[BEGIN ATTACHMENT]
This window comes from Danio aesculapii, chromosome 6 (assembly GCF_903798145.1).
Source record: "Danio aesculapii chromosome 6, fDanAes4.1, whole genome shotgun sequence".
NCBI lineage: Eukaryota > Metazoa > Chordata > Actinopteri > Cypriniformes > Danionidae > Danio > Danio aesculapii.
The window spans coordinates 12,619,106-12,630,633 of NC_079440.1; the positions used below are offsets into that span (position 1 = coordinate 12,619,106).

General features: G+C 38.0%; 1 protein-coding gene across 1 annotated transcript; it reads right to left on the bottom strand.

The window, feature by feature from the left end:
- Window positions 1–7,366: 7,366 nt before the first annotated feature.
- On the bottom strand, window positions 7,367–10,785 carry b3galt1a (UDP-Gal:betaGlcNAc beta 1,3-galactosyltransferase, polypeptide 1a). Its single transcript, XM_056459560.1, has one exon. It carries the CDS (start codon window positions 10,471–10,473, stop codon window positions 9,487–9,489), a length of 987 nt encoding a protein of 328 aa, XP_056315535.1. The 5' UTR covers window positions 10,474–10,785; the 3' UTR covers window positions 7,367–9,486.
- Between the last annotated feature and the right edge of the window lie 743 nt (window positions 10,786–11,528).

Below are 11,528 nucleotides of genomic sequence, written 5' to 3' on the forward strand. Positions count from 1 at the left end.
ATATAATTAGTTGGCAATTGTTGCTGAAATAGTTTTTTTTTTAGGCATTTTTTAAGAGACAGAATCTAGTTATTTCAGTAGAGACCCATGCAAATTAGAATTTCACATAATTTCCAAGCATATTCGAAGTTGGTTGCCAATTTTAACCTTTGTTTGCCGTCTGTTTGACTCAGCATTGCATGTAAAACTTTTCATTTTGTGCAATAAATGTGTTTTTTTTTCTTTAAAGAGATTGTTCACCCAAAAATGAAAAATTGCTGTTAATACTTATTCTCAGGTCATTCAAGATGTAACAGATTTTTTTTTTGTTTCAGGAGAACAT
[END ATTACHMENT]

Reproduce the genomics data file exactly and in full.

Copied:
This window comes from Danio aesculapii, chromosome 6 (assembly GCF_903798145.1).
Source record: "Danio aesculapii chromosome 6, fDanAes4.1, whole genome shotgun sequence".
NCBI lineage: Eukaryota > Metazoa > Chordata > Actinopteri > Cypriniformes > Danionidae > Danio > Danio aesculapii.
The window spans coordinates 12,619,106-12,630,633 of NC_079440.1; the positions used below are offsets into that span (position 1 = coordinate 12,619,106).

General features: G+C 38.0%; 1 protein-coding gene across 1 annotated transcript; it reads right to left on the bottom strand.

The window, feature by feature from the left end:
- Window positions 1–7,366: 7,366 nt before the first annotated feature.
- On the bottom strand, window positions 7,367–10,785 carry b3galt1a (UDP-Gal:betaGlcNAc beta 1,3-galactosyltransferase, polypeptide 1a). Its single transcript, XM_056459560.1, has one exon. It carries the CDS (start codon window positions 10,471–10,473, stop codon window positions 9,487–9,489), a length of 987 nt encoding a protein of 328 aa, XP_056315535.1. The 5' UTR covers window positions 10,474–10,785; the 3' UTR covers window positions 7,367–9,486.
- Between the last annotated feature and the right edge of the window lie 743 nt (window positions 10,786–11,528).

Below are 11,528 nucleotides of genomic sequence, written 5' to 3' on the forward strand. Positions count from 1 at the left end.
ATATAATTAGTTGGCAATTGTTGCTGAAATAGTTTTTTTTTTAGGCATTTTTTAAGAGACAGAATCTAGTTATTTCAGTAGAGACCCATGCAAATTAGAATTTCACATAATTTCCAAGCATATTCGAAGTTGGTTGCCAATTTTAACCTTTGTTTGCCGTCTGTTTGACTCAGCATTGCATGTAAAACTTTTCATTTTGTGCAATAAATGTGTTTTTTTTTCTTTAAAGAGATTGTTCACCCAAAAATGAAAAATTGCTGTTAATACTTATTCTCAGGTCATTCAAGATGTAACAGATTTTTTTTTTGTTTCAGGAGAACAT